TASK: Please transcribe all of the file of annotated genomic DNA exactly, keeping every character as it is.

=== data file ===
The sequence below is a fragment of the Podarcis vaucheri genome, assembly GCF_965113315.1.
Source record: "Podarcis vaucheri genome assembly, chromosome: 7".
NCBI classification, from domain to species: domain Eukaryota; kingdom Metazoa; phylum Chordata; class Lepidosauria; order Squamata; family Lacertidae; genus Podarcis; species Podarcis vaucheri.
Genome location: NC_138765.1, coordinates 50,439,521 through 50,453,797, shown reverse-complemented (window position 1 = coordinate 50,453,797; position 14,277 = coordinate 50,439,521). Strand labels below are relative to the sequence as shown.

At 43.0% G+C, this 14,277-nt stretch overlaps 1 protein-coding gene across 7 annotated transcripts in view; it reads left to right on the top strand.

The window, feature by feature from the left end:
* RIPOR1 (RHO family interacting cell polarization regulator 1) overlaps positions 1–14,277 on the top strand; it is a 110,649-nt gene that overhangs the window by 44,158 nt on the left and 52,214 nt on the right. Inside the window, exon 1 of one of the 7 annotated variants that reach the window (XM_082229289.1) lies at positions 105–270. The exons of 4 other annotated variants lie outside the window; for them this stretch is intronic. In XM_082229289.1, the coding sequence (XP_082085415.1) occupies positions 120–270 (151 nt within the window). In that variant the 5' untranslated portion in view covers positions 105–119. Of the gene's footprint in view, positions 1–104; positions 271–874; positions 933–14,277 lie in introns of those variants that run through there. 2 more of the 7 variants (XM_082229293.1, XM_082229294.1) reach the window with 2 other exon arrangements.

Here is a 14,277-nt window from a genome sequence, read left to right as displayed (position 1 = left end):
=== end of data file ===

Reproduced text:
The sequence below is a fragment of the Podarcis vaucheri genome, assembly GCF_965113315.1.
Source record: "Podarcis vaucheri genome assembly, chromosome: 7".
NCBI classification, from domain to species: domain Eukaryota; kingdom Metazoa; phylum Chordata; class Lepidosauria; order Squamata; family Lacertidae; genus Podarcis; species Podarcis vaucheri.
Genome location: NC_138765.1, coordinates 50,439,521 through 50,453,797, shown reverse-complemented (window position 1 = coordinate 50,453,797; position 14,277 = coordinate 50,439,521). Strand labels below are relative to the sequence as shown.

At 43.0% G+C, this 14,277-nt stretch overlaps 1 protein-coding gene across 7 annotated transcripts in view; it reads left to right on the top strand.

The window, feature by feature from the left end:
* RIPOR1 (RHO family interacting cell polarization regulator 1) overlaps positions 1–14,277 on the top strand; it is a 110,649-nt gene that overhangs the window by 44,158 nt on the left and 52,214 nt on the right. Inside the window, exon 1 of one of the 7 annotated variants that reach the window (XM_082229289.1) lies at positions 105–270. The exons of 4 other annotated variants lie outside the window; for them this stretch is intronic. In XM_082229289.1, the coding sequence (XP_082085415.1) occupies positions 120–270 (151 nt within the window). In that variant the 5' untranslated portion in view covers positions 105–119. Of the gene's footprint in view, positions 1–104; positions 271–874; positions 933–14,277 lie in introns of those variants that run through there. 2 more of the 7 variants (XM_082229293.1, XM_082229294.1) reach the window with 2 other exon arrangements.

Here is a 14,277-nt window from a genome sequence, read left to right as displayed (position 1 = left end):